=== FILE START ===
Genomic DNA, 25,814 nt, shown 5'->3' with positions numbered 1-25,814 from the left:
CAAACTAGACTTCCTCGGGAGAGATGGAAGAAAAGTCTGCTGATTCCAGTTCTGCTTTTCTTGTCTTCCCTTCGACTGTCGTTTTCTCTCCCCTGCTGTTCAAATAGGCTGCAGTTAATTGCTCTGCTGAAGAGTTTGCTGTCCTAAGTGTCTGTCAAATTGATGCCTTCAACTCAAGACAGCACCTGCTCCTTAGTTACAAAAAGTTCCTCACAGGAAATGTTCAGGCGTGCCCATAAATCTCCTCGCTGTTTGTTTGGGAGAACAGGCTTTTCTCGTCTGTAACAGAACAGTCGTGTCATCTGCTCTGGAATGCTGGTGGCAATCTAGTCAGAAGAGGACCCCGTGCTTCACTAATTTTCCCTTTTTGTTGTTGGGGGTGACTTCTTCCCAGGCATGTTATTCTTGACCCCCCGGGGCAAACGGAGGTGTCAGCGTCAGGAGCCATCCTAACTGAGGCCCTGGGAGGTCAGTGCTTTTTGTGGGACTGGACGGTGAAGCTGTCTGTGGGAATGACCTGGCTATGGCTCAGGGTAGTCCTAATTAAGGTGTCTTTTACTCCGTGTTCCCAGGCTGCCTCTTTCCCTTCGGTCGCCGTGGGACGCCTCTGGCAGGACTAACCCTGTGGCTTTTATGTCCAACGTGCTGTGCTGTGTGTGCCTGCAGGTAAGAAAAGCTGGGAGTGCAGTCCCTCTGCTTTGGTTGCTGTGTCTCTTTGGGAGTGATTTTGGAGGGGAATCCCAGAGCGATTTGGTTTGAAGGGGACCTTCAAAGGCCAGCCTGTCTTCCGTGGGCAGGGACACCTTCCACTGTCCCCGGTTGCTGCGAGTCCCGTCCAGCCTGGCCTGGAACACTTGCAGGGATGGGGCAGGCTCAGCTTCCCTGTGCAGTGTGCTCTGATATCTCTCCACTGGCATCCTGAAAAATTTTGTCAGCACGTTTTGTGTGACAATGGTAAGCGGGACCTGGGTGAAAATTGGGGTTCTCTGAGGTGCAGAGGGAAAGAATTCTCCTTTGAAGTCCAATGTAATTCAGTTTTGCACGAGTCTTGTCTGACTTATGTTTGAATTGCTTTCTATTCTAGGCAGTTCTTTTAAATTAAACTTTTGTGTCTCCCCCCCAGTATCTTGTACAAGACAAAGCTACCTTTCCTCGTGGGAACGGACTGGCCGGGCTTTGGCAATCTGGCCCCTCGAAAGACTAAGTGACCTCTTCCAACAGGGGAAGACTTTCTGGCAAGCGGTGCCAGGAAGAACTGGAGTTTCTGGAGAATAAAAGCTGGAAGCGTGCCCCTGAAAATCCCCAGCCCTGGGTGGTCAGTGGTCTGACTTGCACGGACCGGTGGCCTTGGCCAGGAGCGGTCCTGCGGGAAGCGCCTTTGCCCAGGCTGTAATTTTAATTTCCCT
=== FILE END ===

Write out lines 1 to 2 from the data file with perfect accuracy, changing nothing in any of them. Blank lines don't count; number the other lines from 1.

Genomic DNA, 25,814 nt, shown 5'->3' with positions numbered 1-25,814 from the left:
CAAACTAGACTTCCTCGGGAGAGATGGAAGAAAAGTCTGCTGATTCCAGTTCTGCTTTTCTTGTCTTCCCTTCGACTGTCGTTTTCTCTCCCCTGCTGTTCAAATAGGCTGCAGTTAATTGCTCTGCTGAAGAGTTTGCTGTCCTAAGTGTCTGTCAAATTGATGCCTTCAACTCAAGACAGCACCTGCTCCTTAGTTACAAAAAGTTCCTCACAGGAAATGTTCAGGCGTGCCCATAAATCTCCTCGCTGTTTGTTTGGGAGAACAGGCTTTTCTCGTCTGTAACAGAACAGTCGTGTCATCTGCTCTGGAATGCTGGTGGCAATCTAGTCAGAAGAGGACCCCGTGCTTCACTAATTTTCCCTTTTTGTTGTTGGGGGTGACTTCTTCCCAGGCATGTTATTCTTGACCCCCCGGGGCAAACGGAGGTGTCAGCGTCAGGAGCCATCCTAACTGAGGCCCTGGGAGGTCAGTGCTTTTTGTGGGACTGGACGGTGAAGCTGTCTGTGGGAATGACCTGGCTATGGCTCAGGGTAGTCCTAATTAAGGTGTCTTTTACTCCGTGTTCCCAGGCTGCCTCTTTCCCTTCGGTCGCCGTGGGACGCCTCTGGCAGGACTAACCCTGTGGCTTTTATGTCCAACGTGCTGTGCTGTGTGTGCCTGCAGGTAAGAAAAGCTGGGAGTGCAGTCCCTCTGCTTTGGTTGCTGTGTCTCTTTGGGAGTGATTTTGGAGGGGAATCCCAGAGCGATTTGGTTTGAAGGGGACCTTCAAAGGCCAGCCTGTCTTCCGTGGGCAGGGACACCTTCCACTGTCCCCGGTTGCTGCGAGTCCCGTCCAGCCTGGCCTGGAACACTTGCAGGGATGGGGCAGGCTCAGCTTCCCTGTGCAGTGTGCTCTGATATCTCTCCACTGGCATCCTGAAAAATTTTGTCAGCACGTTTTGTGTGACAATGGTAAGCGGGACCTGGGTGAAAATTGGGGTTCTCTGAGGTGCAGAGGGAAAGAATTCTCCTTTGAAGTCCAATGTAATTCAGTTTTGCACGAGTCTTGTCTGACTTATGTTTGAATTGCTTTCTATTCTAGGCAGTTCTTTTAAATTAAACTTTTGTGTCTCCCCCCCAGTATCTTGTACAAGACAAAGCTACCTTTCCTCGTGGGAACGGACTGGCCGGGCTTTGGCAATCTGGCCCCTCGAAAGACTAAGTGACCTCTTCCAACAGGGGAAGACTTTCTGGCAAGCGGTGCCAGGAAGAACTGGAGTTTCTGGAGAATAAAAGCTGGAAGCGTGCCCCTGAAAATCCCCAGCCCTGGGTGGTCAGTGGTCTGACTTGCACGGACCGGTGGCCTTGGCCAGGAGCGGTCCTGCGGGAAGCGCCTTTGCCCAGGCTGTAATTTTAATTTCCCT